I’d arrived in Fortaleza a couple of days earlier than I’d planned, but that hadn’t mattered for my host Auri, and his family (Luciana, Levi, Guillermo and William – a homestay student from the US). I was welcomed in with great warmth which helped me recover from the cheese-induced food poisoning. Auri speaks English very well, but the rest of the time I was speaking in Portuguese. I still don’t speak that well, but Luciana has a lot of patience and so we could speak about lots of things, including creationism v evolution.
I’d heard of Savana Bike and dropped by to meet Daniel, a mechanic there. They spent the best part of an hour making my bike spotless, an impressive job considering how dirty it had been earlier. The mechanics were fun to talk to, and before I left I was given a memento for the trip – a Savana Bike staff t-shirt. Daniel also mentioned that his family had a house down the coast in Morro Branco and that I could feel free to stop by on the way.
As far as tourism goes, I didn’t do much in Fortaleza. I was more interested in hanging out with the family and playing table tennis. They volunteer to host study-abroad students and so even though William’s family paid the company that organised it all to set it up they receive no money. One thing William does to help is to give English classes to Levi and Guillermo every Saturday morning. I watched the class and gave some tips – being an 18 year old without any experience or guidance had meant it was difficult for him. Hopefully he feels more confident now.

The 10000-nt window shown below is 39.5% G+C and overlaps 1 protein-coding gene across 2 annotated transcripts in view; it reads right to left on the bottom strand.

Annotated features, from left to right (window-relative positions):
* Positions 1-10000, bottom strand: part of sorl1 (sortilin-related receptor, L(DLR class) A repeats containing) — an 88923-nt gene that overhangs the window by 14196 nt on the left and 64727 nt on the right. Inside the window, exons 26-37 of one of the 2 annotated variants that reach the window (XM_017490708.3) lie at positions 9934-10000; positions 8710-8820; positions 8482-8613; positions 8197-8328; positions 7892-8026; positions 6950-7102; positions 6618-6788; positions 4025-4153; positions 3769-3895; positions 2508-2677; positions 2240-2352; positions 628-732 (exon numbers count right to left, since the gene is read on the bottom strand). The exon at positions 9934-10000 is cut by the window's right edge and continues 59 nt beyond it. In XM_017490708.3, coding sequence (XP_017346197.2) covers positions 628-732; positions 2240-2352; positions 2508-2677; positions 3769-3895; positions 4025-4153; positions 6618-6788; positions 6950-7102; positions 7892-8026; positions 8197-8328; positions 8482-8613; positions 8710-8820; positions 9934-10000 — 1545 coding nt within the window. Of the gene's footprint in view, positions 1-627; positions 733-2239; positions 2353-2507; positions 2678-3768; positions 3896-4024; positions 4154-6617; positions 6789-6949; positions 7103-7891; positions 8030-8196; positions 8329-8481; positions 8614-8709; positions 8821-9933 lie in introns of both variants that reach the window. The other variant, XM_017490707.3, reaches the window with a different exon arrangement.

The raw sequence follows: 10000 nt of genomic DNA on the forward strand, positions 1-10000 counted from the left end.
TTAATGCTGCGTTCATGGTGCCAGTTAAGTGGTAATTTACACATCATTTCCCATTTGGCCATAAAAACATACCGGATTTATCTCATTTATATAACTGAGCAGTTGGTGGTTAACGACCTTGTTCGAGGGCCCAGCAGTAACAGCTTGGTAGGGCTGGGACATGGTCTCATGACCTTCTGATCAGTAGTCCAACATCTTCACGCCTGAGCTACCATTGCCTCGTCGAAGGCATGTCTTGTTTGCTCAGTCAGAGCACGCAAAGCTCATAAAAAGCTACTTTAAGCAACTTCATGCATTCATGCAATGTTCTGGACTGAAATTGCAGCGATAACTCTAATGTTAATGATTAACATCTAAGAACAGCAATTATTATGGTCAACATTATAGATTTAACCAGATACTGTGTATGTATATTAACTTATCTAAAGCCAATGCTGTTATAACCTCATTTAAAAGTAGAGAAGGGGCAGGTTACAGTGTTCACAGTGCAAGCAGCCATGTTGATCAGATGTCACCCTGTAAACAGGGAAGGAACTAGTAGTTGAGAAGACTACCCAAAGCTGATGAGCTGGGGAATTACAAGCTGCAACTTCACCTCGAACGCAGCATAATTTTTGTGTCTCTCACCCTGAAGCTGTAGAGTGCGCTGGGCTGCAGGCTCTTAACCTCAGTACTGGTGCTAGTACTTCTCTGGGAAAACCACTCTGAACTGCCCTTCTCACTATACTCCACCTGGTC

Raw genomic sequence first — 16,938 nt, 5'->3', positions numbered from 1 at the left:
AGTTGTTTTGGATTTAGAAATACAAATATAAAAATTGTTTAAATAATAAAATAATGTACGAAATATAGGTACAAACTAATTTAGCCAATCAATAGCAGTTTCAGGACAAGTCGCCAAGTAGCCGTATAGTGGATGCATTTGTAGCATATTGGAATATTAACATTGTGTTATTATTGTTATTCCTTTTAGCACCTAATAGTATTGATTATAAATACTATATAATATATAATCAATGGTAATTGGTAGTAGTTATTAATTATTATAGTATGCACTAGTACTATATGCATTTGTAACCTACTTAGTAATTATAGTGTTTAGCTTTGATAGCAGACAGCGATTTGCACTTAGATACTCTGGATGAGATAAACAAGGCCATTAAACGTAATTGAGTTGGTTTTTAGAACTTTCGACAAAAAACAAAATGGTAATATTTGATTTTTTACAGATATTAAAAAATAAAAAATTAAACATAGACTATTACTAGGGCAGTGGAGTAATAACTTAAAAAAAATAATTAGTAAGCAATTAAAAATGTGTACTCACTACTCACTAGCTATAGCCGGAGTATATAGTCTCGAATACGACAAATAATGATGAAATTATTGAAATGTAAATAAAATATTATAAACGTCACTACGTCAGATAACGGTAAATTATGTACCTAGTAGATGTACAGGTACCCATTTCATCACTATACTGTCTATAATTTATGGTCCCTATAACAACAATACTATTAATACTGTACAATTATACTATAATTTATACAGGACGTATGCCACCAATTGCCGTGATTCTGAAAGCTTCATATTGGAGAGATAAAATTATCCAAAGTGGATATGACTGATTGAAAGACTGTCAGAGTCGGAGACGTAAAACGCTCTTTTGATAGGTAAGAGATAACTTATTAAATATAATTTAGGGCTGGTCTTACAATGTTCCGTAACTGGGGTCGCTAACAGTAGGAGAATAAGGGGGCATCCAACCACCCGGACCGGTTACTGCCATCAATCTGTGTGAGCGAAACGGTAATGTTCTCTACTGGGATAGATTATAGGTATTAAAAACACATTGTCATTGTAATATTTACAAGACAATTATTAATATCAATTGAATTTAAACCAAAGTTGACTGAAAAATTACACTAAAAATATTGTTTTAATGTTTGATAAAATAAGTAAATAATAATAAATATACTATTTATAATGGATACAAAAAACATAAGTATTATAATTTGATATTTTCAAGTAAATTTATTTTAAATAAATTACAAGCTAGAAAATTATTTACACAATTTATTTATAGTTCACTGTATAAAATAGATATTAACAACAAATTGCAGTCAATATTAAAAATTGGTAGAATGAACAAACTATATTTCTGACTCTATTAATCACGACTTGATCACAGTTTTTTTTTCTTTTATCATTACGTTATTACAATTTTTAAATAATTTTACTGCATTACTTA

Auri, Levi and João, Auri’s co-worker, joined me as I headed out from Fortaleza. Leaving had been difficult, and even though I’d explained my need to leave so I could get to Salvador there was an offer of a ticket to Salvador if I had wanted to stay longer. I’ve received lots of warmth from people through the trip, but I think Brazilians are doing a good job of trying to win the title of saying “what do you mean you’re ONLY going to stay 1/3/5/21 days?” the most sincerely.
Riding with Auri we chatted away the whole time and we got to the town 20km away without problems. I helped João, who is riding to lose weight, help stretch as you can see in the pics! Auri and co headed back towards Fortaleza to eat some more of Luciana’s delicious cakes, while I pushed on along the wide, perfectly-paved road towards Morro Branco. It heated up as I got close, and as I was low on water I stopped at a bar to ask to get some more. Being a Sunday, there were plenty of patrons drinking away and so I got a few beers poured for me in exchange for my story. If any cyclist is thirsty and wants a rest, going to a bar is a great way to do it. So many people willing to give you a beer or four.
The beach town of Morro Branco is famous for its falésias or cliffs, which have been eroded away by the Atlantic. I was lucky in terms of timing, as arriving just before sunset the colours were really nice. The only problem being the camera. The lens was very dirty – not helped by the sand – and the camera itself… I definitely will be buying a new camera when I’m home next.
Daniel had given me the address of his family’s house, and after a fair amount of confusion (mainly caused by not owning a phone) I found it. His brother, Junior, was there with many family members and as with most Brazilians they were incredibly welcoming. They were about to head back to Fortaleza but I was told to make myself at home, that I could stay as long as I wanted, that if I stayed for a few days they’d be back and we could go bouncing around the beach in buggies, that the fridge had some food and I could definitely eat it all, oh and there was some food left over from lunch for me.
Morro Branco falesias